Although we sympathize with the staff of the Michigan Department of Civil Rights, who should not have been threatened or abused, the loud public outcry against this case is heartening. The angry protests aroused may be a sign that America's spirit has not yet been broken by the government.

In the recent national elections, America's voters turned against big, costly, imperious and intrusive government-and it doesn't get more imperious or intrusive than telling you whom you can or cannot have as a roommate in your own house. Neither HUD nor the state government actually did this-but the Fair Housing Center thought they would.

Godly government is divided among spheres whose boundaries are to be respected: self-government, the family, the church, and finally the civil government. In the Bible, the civil government-under God, as is every sphere of government-is responsible for protecting its citizens from violence and crime and punishing evildoers. Neither the Bible nor the Constitution gives the state the authority to dabble in social engineering.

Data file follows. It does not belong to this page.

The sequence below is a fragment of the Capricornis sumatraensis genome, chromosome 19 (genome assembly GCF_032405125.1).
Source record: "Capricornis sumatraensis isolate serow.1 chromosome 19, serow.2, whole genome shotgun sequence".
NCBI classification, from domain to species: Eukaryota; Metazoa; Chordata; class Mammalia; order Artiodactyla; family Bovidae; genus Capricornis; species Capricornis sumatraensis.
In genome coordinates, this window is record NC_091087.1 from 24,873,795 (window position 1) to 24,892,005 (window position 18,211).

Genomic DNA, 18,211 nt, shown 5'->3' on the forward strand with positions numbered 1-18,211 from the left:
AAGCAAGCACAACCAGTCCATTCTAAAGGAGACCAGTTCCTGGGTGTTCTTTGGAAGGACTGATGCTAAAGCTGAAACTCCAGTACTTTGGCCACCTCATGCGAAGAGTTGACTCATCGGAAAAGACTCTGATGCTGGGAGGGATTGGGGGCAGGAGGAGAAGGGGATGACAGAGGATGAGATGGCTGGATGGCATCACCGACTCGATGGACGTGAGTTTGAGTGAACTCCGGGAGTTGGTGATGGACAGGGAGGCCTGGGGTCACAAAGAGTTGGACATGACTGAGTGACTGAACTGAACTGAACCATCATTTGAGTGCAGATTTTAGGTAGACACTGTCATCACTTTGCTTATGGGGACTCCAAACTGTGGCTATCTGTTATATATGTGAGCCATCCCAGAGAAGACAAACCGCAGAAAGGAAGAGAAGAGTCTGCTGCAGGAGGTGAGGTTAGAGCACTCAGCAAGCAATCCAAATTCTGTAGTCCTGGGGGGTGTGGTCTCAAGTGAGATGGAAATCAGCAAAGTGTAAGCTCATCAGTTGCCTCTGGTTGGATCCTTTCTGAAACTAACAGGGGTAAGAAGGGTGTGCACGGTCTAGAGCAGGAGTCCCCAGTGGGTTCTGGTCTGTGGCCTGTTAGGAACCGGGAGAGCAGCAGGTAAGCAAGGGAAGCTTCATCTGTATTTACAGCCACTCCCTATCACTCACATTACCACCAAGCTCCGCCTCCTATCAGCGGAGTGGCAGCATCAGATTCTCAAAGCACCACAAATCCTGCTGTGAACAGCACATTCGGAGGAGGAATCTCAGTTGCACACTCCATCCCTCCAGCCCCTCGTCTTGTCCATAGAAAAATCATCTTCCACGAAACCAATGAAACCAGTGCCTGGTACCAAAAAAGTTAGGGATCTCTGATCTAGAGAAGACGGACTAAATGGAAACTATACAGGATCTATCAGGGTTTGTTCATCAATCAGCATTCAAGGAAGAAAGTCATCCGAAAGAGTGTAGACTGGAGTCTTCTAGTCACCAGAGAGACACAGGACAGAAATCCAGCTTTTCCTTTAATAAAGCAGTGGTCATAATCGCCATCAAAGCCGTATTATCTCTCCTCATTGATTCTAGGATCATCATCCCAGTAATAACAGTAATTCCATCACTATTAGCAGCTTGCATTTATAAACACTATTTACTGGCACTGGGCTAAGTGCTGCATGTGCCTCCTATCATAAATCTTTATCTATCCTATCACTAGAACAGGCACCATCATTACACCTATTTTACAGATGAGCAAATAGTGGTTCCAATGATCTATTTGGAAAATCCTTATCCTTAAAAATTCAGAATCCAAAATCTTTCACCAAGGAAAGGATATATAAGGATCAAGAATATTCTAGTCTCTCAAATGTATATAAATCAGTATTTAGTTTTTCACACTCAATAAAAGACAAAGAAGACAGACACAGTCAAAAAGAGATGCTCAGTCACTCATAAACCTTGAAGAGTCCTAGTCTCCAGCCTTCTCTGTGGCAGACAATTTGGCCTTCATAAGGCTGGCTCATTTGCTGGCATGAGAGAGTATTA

It may be that the national mood in America is becoming more receptive to the idea of godly government. Certainly the voters have cried out for smaller government. It may be that the soil for the seeds we plant, as Christian advocates and teachers, is more fertile now that it has been for years.

Let us sow God's Word in hope, and see what yield it brings.

Lee Duigon
  • Lee Duigon

Lee is the author of the Bell Mountain Series of novels and a contributing editor for our Faith for All of Life magazine. Lee provides commentary on cultural trends and relevant issues to Christians, along with providing cogent book and media reviews.

Lee has his own blog at